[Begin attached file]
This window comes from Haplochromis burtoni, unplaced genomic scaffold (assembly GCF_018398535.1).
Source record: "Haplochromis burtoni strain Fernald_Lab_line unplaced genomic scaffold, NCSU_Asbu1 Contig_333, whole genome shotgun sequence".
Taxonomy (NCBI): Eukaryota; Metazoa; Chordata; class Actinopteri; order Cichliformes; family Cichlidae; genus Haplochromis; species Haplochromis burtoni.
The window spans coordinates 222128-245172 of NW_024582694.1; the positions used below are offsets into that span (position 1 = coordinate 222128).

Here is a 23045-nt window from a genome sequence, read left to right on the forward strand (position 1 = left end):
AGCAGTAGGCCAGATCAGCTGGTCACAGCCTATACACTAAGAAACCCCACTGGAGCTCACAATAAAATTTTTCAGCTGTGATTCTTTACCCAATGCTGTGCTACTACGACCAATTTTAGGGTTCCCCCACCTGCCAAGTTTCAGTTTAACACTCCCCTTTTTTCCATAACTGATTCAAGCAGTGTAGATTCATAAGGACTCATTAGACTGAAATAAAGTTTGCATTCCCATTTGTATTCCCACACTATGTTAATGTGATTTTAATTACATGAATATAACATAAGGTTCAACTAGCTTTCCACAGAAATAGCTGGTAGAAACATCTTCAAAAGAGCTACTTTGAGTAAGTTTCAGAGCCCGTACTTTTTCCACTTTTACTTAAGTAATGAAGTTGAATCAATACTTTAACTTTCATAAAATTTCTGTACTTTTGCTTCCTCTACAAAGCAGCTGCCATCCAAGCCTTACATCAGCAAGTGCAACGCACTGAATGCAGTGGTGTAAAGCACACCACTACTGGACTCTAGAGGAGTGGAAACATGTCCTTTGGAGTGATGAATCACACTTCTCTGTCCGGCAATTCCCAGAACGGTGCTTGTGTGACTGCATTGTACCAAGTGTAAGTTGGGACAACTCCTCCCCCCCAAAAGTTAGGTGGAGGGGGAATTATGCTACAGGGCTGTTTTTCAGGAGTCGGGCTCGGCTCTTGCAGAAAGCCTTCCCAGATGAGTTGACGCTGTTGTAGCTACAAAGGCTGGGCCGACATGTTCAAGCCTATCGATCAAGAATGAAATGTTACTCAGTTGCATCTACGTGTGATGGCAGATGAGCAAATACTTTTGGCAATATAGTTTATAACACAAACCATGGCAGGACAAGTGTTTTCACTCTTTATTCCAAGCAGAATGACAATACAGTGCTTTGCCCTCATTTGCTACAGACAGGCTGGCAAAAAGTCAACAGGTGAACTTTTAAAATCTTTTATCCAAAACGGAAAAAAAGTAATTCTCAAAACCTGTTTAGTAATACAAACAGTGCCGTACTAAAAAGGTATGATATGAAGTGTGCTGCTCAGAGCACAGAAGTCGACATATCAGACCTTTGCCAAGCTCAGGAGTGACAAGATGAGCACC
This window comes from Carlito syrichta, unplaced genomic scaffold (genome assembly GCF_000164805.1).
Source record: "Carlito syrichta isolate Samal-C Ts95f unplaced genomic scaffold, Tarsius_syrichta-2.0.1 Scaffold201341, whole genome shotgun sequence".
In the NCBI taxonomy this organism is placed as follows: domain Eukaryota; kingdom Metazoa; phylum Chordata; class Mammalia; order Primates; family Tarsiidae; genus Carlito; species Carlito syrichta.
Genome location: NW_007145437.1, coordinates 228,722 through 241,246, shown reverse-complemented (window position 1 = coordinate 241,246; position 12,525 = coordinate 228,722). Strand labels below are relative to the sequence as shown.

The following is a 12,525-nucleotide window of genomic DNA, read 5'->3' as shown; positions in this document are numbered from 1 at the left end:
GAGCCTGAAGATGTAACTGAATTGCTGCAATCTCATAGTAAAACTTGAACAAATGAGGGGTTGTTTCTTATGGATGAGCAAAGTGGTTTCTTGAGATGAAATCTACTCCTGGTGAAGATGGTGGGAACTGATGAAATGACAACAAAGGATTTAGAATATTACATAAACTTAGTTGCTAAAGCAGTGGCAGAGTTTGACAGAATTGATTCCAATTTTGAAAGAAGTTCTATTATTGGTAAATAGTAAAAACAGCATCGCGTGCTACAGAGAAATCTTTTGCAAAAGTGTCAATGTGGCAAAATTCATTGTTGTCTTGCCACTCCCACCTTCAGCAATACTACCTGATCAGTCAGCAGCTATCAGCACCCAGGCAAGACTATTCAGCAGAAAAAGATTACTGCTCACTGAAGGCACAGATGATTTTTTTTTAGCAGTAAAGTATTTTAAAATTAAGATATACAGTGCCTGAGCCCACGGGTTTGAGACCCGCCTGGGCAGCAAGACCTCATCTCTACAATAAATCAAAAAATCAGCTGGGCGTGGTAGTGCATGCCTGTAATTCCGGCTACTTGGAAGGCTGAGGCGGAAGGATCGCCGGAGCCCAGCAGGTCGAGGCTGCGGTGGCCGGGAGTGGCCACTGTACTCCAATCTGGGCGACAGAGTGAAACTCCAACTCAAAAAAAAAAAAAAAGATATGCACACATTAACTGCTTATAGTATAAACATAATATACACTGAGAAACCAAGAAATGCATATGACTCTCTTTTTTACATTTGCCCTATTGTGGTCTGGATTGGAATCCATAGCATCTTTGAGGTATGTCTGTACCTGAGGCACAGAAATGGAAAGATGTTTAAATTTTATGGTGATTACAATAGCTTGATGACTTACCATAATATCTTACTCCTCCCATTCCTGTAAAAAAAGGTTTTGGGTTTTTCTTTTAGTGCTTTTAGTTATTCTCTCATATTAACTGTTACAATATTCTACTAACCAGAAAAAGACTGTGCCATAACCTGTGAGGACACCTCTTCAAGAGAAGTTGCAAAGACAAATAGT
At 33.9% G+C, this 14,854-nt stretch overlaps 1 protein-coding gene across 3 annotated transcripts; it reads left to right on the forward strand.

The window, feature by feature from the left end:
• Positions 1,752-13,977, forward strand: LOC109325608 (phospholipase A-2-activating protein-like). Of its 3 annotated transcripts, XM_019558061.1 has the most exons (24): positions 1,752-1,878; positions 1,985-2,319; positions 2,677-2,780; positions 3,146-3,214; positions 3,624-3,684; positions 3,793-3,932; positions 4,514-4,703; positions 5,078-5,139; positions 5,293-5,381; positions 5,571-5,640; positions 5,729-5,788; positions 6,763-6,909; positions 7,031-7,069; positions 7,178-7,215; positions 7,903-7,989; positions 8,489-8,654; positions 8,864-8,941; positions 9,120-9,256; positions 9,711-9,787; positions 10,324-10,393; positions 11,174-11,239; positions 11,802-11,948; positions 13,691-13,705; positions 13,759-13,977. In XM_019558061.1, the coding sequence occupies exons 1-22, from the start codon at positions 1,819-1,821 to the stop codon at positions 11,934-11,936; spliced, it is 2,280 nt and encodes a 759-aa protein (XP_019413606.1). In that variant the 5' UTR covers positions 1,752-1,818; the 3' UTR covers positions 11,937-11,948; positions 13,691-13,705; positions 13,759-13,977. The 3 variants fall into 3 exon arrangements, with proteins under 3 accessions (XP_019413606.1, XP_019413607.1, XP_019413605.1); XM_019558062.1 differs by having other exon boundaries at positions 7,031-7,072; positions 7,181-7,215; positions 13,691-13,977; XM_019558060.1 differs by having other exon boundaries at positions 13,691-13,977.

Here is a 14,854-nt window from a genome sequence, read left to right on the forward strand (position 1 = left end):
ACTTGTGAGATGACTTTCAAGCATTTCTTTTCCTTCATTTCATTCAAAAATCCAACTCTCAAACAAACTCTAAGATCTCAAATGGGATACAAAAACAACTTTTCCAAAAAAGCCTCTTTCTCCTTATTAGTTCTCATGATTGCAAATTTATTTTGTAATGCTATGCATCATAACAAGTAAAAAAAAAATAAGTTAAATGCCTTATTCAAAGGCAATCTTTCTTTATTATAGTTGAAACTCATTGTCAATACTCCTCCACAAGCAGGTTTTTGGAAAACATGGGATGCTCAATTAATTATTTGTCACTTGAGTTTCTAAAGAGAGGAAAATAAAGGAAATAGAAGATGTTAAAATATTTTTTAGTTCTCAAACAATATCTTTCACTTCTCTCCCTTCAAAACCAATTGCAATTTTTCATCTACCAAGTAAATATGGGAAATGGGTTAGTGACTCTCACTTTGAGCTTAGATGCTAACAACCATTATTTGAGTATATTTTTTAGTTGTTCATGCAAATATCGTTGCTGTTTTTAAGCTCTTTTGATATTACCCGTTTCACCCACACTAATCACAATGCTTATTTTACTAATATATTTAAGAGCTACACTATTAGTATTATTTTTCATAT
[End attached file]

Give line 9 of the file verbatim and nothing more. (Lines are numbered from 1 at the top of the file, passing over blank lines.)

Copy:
In the NCBI taxonomy this organism is placed as follows: domain Eukaryota; kingdom Metazoa; phylum Chordata; class Mammalia; order Primates; family Tarsiidae; genus Carlito; species Carlito syrichta.